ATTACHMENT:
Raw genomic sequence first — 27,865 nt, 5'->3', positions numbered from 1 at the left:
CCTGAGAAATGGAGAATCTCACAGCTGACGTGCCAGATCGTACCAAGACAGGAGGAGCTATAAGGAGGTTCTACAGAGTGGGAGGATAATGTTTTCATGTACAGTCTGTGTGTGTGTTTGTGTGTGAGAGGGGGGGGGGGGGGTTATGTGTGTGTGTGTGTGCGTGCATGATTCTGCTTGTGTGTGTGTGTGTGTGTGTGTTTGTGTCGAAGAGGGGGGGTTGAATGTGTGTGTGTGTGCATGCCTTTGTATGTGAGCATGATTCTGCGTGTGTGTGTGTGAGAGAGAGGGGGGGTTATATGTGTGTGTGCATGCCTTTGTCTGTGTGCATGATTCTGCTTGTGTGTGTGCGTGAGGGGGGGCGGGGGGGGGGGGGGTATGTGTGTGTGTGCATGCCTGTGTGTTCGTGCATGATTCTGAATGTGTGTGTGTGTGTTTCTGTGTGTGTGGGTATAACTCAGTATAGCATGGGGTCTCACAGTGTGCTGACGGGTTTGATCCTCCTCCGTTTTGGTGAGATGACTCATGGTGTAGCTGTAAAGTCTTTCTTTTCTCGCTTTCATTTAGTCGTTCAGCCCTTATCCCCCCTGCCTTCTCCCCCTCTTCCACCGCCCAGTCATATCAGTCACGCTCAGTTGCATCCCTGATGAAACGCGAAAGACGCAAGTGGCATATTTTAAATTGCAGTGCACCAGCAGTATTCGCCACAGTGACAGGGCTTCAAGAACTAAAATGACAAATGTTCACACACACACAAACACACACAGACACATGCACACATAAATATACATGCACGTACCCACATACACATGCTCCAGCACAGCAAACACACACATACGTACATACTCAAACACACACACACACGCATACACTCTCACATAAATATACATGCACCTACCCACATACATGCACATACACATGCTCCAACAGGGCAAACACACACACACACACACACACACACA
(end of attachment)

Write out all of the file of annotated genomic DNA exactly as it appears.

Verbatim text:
Raw genomic sequence first — 27,865 nt, 5'->3', positions numbered from 1 at the left:
CCTGAGAAATGGAGAATCTCACAGCTGACGTGCCAGATCGTACCAAGACAGGAGGAGCTATAAGGAGGTTCTACAGAGTGGGAGGATAATGTTTTCATGTACAGTCTGTGTGTGTGTTTGTGTGTGAGAGGGGGGGGGGGGGGTTATGTGTGTGTGTGTGTGCGTGCATGATTCTGCTTGTGTGTGTGTGTGTGTGTGTGTTTGTGTCGAAGAGGGGGGGTTGAATGTGTGTGTGTGTGCATGCCTTTGTATGTGAGCATGATTCTGCGTGTGTGTGTGTGAGAGAGAGGGGGGGTTATATGTGTGTGTGCATGCCTTTGTCTGTGTGCATGATTCTGCTTGTGTGTGTGCGTGAGGGGGGGCGGGGGGGGGGGGGGTATGTGTGTGTGTGCATGCCTGTGTGTTCGTGCATGATTCTGAATGTGTGTGTGTGTGTTTCTGTGTGTGTGGGTATAACTCAGTATAGCATGGGGTCTCACAGTGTGCTGACGGGTTTGATCCTCCTCCGTTTTGGTGAGATGACTCATGGTGTAGCTGTAAAGTCTTTCTTTTCTCGCTTTCATTTAGTCGTTCAGCCCTTATCCCCCCTGCCTTCTCCCCCTCTTCCACCGCCCAGTCATATCAGTCACGCTCAGTTGCATCCCTGATGAAACGCGAAAGACGCAAGTGGCATATTTTAAATTGCAGTGCACCAGCAGTATTCGCCACAGTGACAGGGCTTCAAGAACTAAAATGACAAATGTTCACACACACACAAACACACACAGACACATGCACACATAAATATACATGCACGTACCCACATACACATGCTCCAGCACAGCAAACACACACATACGTACATACTCAAACACACACACACACGCATACACTCTCACATAAATATACATGCACCTACCCACATACATGCACATACACATGCTCCAACAGGGCAAACACACACACACACACACACACACACA